Friendships nowadays have become transactional, what business connections do you have, what’s in it for me? Two of my elder brothers are deceased, one taught me drama, the other hockey. They would come with stories of the university so I wanted to make it there. I feel that sense of hollowness. If you want to live life, do it now. You are not in control of your destiny, so just do it now.

Do you have a special memory of your father?

He was a teacher of English and literature. He had never travelled outside the country but he would speak in refined English, you would think the man has travelled the world. He taught us that fine things in life are earned, it is good to speak and write good English and carry yourself in a certain way: he did not take mediocrity.

I ask myself, what kind of person would he be if he had the same opportunities as I? I miss that I never had the opportunity to do many things with him, I was that son who was born when he was quite advanced in age. He would have been 81 this year. He would drive us in his old Ford Marina and inspire us: buying a car is what a man does, dressing well, speaking good English that’s what a man does.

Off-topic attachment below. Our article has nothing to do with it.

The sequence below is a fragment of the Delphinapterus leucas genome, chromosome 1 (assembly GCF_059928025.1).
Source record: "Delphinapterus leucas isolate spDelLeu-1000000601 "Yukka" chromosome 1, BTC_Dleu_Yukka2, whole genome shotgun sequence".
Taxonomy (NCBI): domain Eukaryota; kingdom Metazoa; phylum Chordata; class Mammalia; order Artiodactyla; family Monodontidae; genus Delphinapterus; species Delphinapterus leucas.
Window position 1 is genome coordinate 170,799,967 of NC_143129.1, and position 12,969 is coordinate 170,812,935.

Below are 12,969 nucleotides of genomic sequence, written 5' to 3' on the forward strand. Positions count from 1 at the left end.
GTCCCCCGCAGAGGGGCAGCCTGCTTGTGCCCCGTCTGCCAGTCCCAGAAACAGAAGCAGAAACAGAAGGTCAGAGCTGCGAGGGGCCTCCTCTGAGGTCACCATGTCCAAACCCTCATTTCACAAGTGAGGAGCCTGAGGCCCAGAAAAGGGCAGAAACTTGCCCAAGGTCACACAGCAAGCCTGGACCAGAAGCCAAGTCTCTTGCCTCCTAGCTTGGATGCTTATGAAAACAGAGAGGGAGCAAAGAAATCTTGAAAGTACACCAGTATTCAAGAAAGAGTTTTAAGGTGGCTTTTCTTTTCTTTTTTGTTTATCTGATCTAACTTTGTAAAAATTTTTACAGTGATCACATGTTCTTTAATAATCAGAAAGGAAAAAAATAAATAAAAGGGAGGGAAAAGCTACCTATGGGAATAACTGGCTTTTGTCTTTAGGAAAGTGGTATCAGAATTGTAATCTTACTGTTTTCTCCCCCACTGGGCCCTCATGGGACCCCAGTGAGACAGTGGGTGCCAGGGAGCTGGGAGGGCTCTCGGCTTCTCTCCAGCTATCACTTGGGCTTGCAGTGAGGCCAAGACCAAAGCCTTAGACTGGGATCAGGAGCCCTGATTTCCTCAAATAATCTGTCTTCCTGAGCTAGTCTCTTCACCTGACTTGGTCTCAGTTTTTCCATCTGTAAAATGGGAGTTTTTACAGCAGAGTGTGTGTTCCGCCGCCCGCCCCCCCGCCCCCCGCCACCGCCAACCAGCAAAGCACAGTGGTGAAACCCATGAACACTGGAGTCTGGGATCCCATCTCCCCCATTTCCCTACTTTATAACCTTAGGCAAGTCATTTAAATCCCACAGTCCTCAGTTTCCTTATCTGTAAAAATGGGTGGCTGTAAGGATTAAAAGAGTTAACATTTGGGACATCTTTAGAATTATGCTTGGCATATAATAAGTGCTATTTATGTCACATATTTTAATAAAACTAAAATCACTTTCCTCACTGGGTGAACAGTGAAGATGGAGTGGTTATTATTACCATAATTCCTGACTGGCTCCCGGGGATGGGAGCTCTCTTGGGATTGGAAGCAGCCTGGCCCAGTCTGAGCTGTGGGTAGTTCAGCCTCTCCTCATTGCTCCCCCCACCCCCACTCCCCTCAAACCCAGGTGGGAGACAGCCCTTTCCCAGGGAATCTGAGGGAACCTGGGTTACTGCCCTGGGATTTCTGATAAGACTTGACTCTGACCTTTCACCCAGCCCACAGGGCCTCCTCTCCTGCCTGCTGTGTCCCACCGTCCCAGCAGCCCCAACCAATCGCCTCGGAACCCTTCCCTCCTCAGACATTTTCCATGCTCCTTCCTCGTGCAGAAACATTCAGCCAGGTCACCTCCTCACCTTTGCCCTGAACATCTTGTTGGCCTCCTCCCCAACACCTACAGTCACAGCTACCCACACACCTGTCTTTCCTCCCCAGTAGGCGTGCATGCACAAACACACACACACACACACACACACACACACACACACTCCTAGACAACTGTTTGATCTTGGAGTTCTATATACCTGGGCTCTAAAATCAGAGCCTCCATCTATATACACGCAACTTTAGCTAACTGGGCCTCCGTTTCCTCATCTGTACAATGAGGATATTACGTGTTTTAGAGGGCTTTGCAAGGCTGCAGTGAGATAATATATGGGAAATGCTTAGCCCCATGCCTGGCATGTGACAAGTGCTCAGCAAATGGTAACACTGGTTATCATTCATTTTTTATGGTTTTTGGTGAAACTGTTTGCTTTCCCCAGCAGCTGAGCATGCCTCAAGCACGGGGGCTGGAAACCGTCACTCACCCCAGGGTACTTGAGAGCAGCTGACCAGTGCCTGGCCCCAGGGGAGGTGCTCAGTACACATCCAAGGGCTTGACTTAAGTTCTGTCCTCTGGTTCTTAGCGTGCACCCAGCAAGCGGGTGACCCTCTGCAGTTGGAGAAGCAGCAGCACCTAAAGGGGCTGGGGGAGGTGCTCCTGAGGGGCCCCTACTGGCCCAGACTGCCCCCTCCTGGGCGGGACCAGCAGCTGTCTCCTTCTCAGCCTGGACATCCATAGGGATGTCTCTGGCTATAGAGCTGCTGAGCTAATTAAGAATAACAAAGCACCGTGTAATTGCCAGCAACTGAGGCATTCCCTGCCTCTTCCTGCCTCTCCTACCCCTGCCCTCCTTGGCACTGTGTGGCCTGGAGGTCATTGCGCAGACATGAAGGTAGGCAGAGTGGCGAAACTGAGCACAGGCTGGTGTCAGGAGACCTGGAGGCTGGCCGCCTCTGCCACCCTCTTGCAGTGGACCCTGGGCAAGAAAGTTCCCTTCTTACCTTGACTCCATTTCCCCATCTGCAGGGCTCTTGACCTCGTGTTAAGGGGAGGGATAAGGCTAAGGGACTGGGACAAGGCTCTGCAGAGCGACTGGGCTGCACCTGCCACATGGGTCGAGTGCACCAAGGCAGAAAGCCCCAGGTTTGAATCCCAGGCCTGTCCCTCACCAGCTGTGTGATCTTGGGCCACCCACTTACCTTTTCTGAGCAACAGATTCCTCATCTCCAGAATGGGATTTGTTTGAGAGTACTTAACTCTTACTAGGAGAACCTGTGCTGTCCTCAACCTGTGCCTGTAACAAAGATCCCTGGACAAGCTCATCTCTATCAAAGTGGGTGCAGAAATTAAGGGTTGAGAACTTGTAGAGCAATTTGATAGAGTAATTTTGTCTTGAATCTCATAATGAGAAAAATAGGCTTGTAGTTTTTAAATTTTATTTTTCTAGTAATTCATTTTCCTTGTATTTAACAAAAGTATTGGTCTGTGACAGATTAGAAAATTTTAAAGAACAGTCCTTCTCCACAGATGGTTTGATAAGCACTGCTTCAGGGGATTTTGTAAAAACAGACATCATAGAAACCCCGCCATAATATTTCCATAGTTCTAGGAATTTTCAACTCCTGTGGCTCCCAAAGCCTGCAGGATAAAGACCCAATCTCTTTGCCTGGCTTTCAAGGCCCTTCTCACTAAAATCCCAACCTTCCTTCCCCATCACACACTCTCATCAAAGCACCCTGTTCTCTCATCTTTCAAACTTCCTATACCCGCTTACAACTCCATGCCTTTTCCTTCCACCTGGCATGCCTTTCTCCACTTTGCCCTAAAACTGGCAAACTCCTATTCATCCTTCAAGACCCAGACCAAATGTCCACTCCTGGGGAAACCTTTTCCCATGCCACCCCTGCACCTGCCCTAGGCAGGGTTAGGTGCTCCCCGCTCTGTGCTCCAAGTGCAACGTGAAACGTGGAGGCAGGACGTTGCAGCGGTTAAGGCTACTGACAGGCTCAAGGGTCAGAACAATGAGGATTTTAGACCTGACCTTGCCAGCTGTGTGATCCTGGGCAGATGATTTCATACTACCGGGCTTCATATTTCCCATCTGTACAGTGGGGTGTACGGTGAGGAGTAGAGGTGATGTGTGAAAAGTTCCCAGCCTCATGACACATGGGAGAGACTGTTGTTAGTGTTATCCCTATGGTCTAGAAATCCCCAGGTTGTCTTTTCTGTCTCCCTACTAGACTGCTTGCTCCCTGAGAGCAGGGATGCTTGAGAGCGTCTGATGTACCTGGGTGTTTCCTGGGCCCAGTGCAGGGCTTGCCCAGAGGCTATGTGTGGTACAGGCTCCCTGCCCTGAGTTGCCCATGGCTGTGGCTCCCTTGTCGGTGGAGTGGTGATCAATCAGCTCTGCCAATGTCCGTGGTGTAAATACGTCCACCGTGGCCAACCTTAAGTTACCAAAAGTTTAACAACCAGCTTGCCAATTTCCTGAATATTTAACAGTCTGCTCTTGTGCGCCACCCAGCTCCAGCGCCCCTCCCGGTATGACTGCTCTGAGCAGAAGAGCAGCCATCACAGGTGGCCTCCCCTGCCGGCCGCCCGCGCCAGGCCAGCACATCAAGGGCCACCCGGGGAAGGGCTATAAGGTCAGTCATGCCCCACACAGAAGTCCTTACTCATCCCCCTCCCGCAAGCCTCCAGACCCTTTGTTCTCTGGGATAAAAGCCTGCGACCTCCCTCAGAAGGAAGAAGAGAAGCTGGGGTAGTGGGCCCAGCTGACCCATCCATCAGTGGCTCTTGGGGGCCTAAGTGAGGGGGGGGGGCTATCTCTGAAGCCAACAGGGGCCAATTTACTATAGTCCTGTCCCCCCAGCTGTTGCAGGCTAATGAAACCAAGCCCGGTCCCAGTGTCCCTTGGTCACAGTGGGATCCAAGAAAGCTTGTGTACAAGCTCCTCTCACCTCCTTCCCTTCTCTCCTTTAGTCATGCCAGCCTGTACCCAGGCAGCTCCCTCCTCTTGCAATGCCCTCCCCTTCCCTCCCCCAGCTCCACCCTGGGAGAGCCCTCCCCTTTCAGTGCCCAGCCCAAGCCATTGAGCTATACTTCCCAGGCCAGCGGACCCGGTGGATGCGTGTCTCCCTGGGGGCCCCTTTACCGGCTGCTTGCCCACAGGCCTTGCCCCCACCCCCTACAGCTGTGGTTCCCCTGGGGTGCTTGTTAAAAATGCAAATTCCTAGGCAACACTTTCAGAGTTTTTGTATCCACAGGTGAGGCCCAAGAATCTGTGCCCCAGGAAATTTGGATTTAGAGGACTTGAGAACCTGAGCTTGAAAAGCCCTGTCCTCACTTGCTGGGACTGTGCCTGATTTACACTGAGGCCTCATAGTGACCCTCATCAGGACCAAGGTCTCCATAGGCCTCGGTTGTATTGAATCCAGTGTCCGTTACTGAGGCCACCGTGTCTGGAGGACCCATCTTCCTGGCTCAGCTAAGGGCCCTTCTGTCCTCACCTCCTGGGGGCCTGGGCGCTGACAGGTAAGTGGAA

How are you like him?

I like cars. He felt a good man must have a car, buy proper clothes, speak and write properly. He was also a drama teacher, and he taught me how to write poetry.